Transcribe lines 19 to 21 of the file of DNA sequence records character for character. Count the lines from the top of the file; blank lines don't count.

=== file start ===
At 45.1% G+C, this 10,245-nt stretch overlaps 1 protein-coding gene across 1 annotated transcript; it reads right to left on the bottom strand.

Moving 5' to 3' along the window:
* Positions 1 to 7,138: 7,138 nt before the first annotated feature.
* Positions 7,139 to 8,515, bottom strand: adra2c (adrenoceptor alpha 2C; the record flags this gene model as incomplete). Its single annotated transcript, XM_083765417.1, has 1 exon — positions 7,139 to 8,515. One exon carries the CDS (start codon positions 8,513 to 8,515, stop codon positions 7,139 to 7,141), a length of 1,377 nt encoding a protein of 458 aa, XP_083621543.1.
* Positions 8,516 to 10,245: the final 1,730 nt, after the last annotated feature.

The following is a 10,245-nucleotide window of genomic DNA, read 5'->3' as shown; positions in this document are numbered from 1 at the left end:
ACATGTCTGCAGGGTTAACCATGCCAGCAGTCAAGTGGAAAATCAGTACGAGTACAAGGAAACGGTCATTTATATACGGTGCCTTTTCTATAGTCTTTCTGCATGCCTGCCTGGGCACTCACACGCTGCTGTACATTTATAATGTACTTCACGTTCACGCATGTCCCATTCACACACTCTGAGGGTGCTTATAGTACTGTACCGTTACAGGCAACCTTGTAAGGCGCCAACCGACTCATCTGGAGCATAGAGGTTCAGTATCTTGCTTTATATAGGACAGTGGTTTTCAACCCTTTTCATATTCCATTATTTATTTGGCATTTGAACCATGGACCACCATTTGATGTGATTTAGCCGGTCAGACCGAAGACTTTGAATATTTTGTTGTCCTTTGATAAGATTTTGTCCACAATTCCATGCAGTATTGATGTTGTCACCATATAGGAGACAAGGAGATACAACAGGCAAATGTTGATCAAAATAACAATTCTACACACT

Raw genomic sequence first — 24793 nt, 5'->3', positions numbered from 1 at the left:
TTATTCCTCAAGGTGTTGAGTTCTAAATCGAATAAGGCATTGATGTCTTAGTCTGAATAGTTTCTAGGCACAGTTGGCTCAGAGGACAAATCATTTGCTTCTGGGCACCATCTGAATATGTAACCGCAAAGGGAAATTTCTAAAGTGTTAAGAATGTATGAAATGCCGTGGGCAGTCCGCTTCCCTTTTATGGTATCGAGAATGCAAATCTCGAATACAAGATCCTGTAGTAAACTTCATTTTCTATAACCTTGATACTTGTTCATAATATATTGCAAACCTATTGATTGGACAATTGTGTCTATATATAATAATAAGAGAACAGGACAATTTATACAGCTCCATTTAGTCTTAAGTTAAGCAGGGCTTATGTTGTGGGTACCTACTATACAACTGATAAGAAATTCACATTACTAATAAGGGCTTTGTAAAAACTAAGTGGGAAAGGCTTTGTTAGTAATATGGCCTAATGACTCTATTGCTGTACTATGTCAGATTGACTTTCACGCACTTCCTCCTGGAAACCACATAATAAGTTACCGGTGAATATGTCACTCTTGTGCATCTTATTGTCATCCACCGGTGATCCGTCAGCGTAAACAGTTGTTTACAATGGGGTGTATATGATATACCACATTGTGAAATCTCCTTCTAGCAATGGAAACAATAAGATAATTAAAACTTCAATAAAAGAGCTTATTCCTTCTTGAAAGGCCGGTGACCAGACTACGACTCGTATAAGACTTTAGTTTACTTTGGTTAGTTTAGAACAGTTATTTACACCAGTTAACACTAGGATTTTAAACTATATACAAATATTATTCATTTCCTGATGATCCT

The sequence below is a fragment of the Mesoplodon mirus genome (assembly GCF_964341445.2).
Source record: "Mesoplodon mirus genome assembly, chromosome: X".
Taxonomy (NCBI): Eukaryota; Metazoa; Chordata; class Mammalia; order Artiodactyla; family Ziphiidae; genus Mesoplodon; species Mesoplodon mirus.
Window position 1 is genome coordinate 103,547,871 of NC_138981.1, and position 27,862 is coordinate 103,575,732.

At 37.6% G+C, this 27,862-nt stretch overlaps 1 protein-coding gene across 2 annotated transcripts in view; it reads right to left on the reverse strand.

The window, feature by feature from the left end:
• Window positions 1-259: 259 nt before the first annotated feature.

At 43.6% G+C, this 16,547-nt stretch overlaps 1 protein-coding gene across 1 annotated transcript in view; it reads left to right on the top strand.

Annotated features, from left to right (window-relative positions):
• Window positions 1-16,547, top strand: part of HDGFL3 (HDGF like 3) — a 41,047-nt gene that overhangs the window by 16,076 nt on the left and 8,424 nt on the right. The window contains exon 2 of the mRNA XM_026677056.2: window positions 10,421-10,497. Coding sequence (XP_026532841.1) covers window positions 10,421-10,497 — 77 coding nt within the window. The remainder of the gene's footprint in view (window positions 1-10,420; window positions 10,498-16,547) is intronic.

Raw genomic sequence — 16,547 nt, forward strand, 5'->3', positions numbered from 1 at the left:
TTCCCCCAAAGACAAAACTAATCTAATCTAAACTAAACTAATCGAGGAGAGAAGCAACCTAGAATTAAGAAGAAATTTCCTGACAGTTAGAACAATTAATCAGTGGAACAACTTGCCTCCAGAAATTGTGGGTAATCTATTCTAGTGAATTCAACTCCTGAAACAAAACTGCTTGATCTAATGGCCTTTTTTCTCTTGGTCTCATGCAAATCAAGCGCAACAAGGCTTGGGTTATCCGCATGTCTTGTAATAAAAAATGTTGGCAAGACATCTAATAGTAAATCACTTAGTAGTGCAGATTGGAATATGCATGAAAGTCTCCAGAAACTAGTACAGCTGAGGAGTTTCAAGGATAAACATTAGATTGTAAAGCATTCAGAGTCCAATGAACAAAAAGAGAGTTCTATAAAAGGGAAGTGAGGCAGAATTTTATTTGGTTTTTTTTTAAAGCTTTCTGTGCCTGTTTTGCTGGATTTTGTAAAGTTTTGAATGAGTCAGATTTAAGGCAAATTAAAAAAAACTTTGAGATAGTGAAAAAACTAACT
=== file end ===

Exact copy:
• Window positions 1-16,547, top strand: part of HDGFL3 (HDGF like 3) — a 41,047-nt gene that overhangs the window by 16,076 nt on the left and 8,424 nt on the right. The window contains exon 2 of the mRNA XM_026677056.2: window positions 10,421-10,497. Coding sequence (XP_026532841.1) covers window positions 10,421-10,497 — 77 coding nt within the window. The remainder of the gene's footprint in view (window positions 1-10,420; window positions 10,498-16,547) is intronic.

Raw genomic sequence — 16,547 nt, forward strand, 5'->3', positions numbered from 1 at the left:
TTCCCCCAAAGACAAAACTAATCTAATCTAAACTAAACTAATCGAGGAGAGAAGCAACCTAGAATTAAGAAGAAATTTCCTGACAGTTAGAACAATTAATCAGTGGAACAACTTGCCTCCAGAAATTGTGGGTAATCTATTCTAGTGAATTCAACTCCTGAAACAAAACTGCTTGATCTAATGGCCTTTTTTCTCTTGGTCTCATGCAAATCAAGCGCAACAAGGCTTGGGTTATCCGCATGTCTTGTAATAAAAAATGTTGGCAAGACATCTAATAGTAAATCACTTAGTAGTGCAGATTGGAATATGCATGAAAGTCTCCAGAAACTAGTACAGCTGAGGAGTTTCAAGGATAAACATTAGATTGTAAAGCATTCAGAGTCCAATGAACAAAAAGAGAGTTCTATAAAAGGGAAGTGAGGCAGAATTTTATTTGGTTTTTTTTTAAAGCTTTCTGTGCCTGTTTTGCTGGATTTTGTAAAGTTTTGAATGAGTCAGATTTAAGGCAAATTAAAAAAAACTTTGAGATAGTGAAAAAACTAACT